On The First [Re]Try, Rajevac Shows What Ghana Were Missing
With the appointment of each new head coach, Ghanaians have shown a never-dying willingness to give the Black Stars a chance to redeem themselves, a slate wiped clean of the ‘sins’ of the last seven years and ready to be filled with new achievements.
Saturday was one such day, the opportunity for a fresh start under a new — okay, not so new — trainer, Milovan Rajevac. Zimbabwe were the guests, in a Qatar 2022 qualifier that Ghana couldn’t afford to pick anything less than three points from.
Yet, as always, Ghanaians sought something more than just victory: something, if not quite entertaining, then certainly exciting. And the 4,000-odd spectators whose privilege it was to be at the stadium, also the millions who watched on screens of all sizes, would have seen plenty worth getting excited over.
The Black Stars didn’t take too long to impress, even if you might want to put that urgency down to the fact that South Africa’s surprise win in Ethiopia earlier in the day had left Ghana with so much ground to cover.
Zimbabwe were a goal down before they knew it, delivered by one of the three youngsters whose presence in Ghana’s attack threatened to send pulses racing. Neat offensive interplay saw the ball end up with Holland-based Mohammed Kudus who, on entering the guests’ box, loaned the ball briefly to Jordan Ayew.
The Crystal Palace man usually takes a lot more than two touches, but he sensibly restricted himself to just that number — two — here, controlling Kudus’ pass with one touch and returning the ball to the sender’s address with another.
Teed up thus, Kudus swung the ball clean through the legs of a Zimbabwean defender and past the pointless dive of Washington Arubi. The tone was set for Ghana to go on and grab a couple more, potentially ending the game as a contest by half-time.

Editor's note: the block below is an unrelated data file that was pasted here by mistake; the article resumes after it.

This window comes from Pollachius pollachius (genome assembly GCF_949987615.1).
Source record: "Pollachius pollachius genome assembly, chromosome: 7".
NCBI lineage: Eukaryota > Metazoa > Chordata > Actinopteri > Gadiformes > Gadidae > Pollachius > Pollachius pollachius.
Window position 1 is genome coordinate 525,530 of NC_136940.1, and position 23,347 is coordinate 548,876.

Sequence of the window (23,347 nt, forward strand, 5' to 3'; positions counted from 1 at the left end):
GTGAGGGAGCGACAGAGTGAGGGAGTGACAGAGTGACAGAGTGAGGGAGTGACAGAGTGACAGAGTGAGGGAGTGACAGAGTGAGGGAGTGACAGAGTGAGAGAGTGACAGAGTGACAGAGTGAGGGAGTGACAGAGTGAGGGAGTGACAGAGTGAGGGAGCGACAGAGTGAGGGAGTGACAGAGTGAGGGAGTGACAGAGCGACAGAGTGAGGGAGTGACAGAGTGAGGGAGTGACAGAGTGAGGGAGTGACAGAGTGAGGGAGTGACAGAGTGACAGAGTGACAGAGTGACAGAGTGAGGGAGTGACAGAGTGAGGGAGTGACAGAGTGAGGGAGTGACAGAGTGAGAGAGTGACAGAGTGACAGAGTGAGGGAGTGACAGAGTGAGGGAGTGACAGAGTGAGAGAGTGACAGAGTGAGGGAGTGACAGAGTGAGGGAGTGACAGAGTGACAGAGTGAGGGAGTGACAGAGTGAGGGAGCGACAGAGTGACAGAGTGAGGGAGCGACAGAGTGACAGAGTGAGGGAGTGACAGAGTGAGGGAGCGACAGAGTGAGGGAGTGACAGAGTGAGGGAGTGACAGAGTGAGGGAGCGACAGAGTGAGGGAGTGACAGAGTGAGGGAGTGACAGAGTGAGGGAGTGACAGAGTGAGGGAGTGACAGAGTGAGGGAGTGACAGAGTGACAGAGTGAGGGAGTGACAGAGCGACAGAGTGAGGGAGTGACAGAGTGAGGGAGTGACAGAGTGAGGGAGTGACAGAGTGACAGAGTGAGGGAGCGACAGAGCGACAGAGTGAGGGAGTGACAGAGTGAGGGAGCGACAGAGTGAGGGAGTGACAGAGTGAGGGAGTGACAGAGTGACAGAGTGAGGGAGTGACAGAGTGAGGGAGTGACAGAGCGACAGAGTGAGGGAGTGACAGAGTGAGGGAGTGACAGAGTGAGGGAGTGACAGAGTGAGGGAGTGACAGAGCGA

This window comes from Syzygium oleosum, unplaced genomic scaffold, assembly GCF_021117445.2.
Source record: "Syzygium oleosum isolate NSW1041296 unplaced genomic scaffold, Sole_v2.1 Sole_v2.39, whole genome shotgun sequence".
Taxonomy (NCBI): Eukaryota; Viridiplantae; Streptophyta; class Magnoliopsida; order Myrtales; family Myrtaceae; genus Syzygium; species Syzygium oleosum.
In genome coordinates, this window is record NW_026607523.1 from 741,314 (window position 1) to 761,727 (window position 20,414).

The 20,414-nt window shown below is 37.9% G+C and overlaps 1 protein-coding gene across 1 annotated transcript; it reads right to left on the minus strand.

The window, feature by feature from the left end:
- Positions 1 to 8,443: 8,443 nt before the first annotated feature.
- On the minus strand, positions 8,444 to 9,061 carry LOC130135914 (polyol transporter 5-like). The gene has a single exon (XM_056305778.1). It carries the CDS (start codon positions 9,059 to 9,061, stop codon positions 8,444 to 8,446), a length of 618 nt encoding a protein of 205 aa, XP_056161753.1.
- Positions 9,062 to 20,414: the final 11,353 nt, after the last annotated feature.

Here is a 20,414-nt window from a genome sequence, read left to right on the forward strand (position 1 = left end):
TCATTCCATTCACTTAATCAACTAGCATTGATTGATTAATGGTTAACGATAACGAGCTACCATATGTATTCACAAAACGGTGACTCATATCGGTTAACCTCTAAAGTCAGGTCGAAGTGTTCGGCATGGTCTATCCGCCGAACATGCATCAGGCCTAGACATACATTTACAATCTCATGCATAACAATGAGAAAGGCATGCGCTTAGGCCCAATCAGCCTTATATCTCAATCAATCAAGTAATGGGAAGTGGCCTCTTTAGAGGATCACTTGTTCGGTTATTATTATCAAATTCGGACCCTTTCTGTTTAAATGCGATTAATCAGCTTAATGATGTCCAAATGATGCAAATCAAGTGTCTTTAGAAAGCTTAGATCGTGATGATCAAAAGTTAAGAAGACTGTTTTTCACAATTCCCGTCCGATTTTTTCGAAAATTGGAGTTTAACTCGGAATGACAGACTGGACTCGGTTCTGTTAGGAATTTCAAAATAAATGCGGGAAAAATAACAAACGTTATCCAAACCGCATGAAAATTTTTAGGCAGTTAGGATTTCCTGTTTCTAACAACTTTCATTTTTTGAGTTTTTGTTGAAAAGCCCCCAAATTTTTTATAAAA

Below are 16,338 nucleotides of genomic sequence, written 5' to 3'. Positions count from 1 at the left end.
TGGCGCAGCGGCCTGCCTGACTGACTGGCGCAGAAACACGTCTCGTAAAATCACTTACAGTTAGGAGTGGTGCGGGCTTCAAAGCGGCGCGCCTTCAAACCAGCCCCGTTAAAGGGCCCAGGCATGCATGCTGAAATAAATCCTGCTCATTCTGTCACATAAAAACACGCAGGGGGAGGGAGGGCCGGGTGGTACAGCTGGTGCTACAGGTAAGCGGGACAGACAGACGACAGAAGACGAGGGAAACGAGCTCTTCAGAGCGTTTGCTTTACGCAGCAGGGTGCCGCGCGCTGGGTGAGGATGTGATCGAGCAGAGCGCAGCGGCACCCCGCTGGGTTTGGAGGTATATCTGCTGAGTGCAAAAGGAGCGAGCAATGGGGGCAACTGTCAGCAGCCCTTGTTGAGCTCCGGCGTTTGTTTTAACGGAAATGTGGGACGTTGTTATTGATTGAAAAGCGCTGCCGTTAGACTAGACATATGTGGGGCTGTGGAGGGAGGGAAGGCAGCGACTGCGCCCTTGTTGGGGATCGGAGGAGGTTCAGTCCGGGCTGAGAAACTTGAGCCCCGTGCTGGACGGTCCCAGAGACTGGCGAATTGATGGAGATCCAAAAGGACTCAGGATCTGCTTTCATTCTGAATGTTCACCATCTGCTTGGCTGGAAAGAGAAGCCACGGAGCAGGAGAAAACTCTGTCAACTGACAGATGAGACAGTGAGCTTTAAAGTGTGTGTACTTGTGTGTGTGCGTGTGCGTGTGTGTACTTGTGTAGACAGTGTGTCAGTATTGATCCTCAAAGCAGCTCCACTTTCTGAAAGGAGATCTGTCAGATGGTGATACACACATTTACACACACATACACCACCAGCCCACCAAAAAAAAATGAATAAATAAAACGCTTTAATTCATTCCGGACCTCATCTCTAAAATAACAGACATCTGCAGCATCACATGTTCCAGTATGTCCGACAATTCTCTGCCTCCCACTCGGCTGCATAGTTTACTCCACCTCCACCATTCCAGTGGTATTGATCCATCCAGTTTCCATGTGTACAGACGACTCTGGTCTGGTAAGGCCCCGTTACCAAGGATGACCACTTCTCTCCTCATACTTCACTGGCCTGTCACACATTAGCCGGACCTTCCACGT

Kudus, Kamaldeen Sulemana and Abdul Fatawu Issahaku — the aforementioned youthful trio, all prodigious and promising — kept weaving through legs ever so skilfully, but there wasn’t enough firepower to wrap things up quickly, leaving Zimbabwe off the hook.
And Norman Mapeza’s team delivered a hook of their own early shortly after recess, courtesy a Knowledge Musona penalty-kick gifted by Alexander Djiku and which debuting Ghana goalkeeper Joseph Wollacott couldn’t be faulted for not keeping out.
The balance of the game was, steadily, slipping out of Ghana’s grasp as Zimbabwe grew in confidence. But where, only a month ago, this team might have buckled and crumbled into a clueless heap — seemingly resigned to settling for a share of the spoils, or worse — Ghana roused themselves back into a commanding position, bossing it to the end.
To thank for that was a pair of inspired substitutions by Rajevac that — take notes here, Charles Akonnor — unlocked a new level of creativity and attacking threat from Ghana; namely, taking off the younger Ayew and debutant Issahaku, respectively, for Benjamin Tetteh (a third debutant) and Baba Iddrisu.
The first switch gave Zimbabwe’s defence a 6 ft 4 mass of a striker to deal with; the latter freed the midfield duo of the other — older — Ayew, Andre, and Thomas Partey to push further up the pitch and sharpen Ghana’s bite.
A second goal shortly thereafter, through Partey’s brilliant finish, and a third when skipper Ayew connected with Abdul Rahman Baba‘s late cross. This was a victory that owed to, more than anything else, a piece of decent coaching — something Ghana hasn’t had too much of in a while (look away now, Akonnor).
And it wasn’t one of those recent victories filed under the ‘scrappy’ (see Ghana 1-0 Ethiopia) or ‘pointless’ (Ghana 3-1 Sao Tome and Principe) categories; no, this one would inspire confidence in Ghana’s ranks and fear in Zimbabwe’s (and maybe in Group G leaders South Africa, too, if they’re watching), ahead of Tuesday’s reverse.
If this was the first taste of Rajevac’s second coming, well, bring on the whole menu already.